Welcome to another edition of weekend links! Each week, bluestockings curates a collection of links that reflect our mission as an anti-oppressive and intersectional publication.
Links We Like:
Read about the importance of changing the ways we love– focusing on honesty, community, and abundance– from adrienne marie brown.
An excerpt from Witches Under Empire: What it Means to be a Witch in “Trump’s America”:
“Whatever kind of witch, warlock, regular schmegular bitch or magical star being you are, you and your power matter and we have got to keep moving, shaking, laughing, whispering, conjuring, kicking, screaming, growing, learning and loving in the face of this age-old regime with a new face. We will always hold the power as long as we recognize what we all bring to the table and figure out how to use these powers to resist.”
Born and raised in Detroit, Olivia Hubert thinks farming can solve Detroit’s postindustrial blues
Autostraddle celebrates the artist behind the most popular tarot deck in the western world, Pamela Colman Smith
This is where radically queer creativity comes in. Just as urban planner$, corporate consultants, brogrammers, Burning Men, and our boys-in-blue learn from earlier dissident histories in SF, we as direct action divas must take account of the ideas and tactics that work against our desire for another world. This requires doing everything we can to resist what often feels like an inevitable cooptation.”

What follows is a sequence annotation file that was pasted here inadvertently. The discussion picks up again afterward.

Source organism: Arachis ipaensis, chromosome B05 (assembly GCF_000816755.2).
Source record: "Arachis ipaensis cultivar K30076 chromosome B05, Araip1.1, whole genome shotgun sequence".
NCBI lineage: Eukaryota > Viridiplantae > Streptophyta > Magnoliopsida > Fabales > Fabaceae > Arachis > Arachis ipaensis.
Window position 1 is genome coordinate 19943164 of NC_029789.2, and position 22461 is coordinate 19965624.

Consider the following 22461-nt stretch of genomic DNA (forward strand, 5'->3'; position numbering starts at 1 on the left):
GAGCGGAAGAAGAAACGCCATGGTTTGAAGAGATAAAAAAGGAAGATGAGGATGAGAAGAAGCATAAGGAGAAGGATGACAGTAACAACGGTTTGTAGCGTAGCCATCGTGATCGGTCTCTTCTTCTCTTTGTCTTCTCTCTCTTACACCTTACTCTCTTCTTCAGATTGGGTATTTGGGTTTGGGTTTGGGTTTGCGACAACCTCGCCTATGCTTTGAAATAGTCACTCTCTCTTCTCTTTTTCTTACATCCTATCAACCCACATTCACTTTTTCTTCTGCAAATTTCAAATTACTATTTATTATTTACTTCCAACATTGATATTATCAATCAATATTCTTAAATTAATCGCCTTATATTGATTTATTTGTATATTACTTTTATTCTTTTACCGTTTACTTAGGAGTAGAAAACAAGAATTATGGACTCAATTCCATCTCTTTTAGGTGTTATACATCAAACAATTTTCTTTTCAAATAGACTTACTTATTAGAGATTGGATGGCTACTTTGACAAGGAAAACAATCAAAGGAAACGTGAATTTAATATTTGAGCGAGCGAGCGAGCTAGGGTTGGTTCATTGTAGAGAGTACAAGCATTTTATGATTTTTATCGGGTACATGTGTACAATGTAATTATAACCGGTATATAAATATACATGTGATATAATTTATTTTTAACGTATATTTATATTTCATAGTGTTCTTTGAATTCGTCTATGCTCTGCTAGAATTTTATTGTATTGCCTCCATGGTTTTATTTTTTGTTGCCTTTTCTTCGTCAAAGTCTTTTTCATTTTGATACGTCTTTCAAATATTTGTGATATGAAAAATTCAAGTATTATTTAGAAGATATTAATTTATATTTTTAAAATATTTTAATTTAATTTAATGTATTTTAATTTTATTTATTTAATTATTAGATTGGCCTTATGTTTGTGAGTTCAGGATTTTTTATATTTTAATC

In Police Reform Will Not Save Us, Farah Tanis writes:
“The reinforcement of the idea of Black and Brown people as the enemy, as subhuman, as suspicious, as criminal, as not worth breath or life is not new. What law or policy can reverse this indoctrination?”
To Those of Us Who Are Unable to March: You are Important and things to do from home if you are able
Ashleigh Shackelford writes about how Blac Chyna and Amber Rose claim agency and Black womanhood in Hoes Be Winning: The Case for Blac Chyna and Amber Rose’s Intersectional Feminism
A critique how authors write about acne in Angry Skin
Why I’m a Womanist First, Feminist Second by Bee Pollard
“I’m a womanist first and a feminist second because I’m for us. I’m for our voices. I’m for our movements. I’m for laws that put our concerns first. I’m not afraid. I’m not weak. I am a magical black woman who loves magical black women. Unapologetically.”
TV We Like:
Music We Like:
A playlist of “kick-ass women” curated by Noodle from the Gorillaz
“sending positive vibes to all women and feminines,
brown folks of all genders, to our health, sanity, and all fresh water.
it’s my first time directing, and it’s my last music video as ‘Le1f'”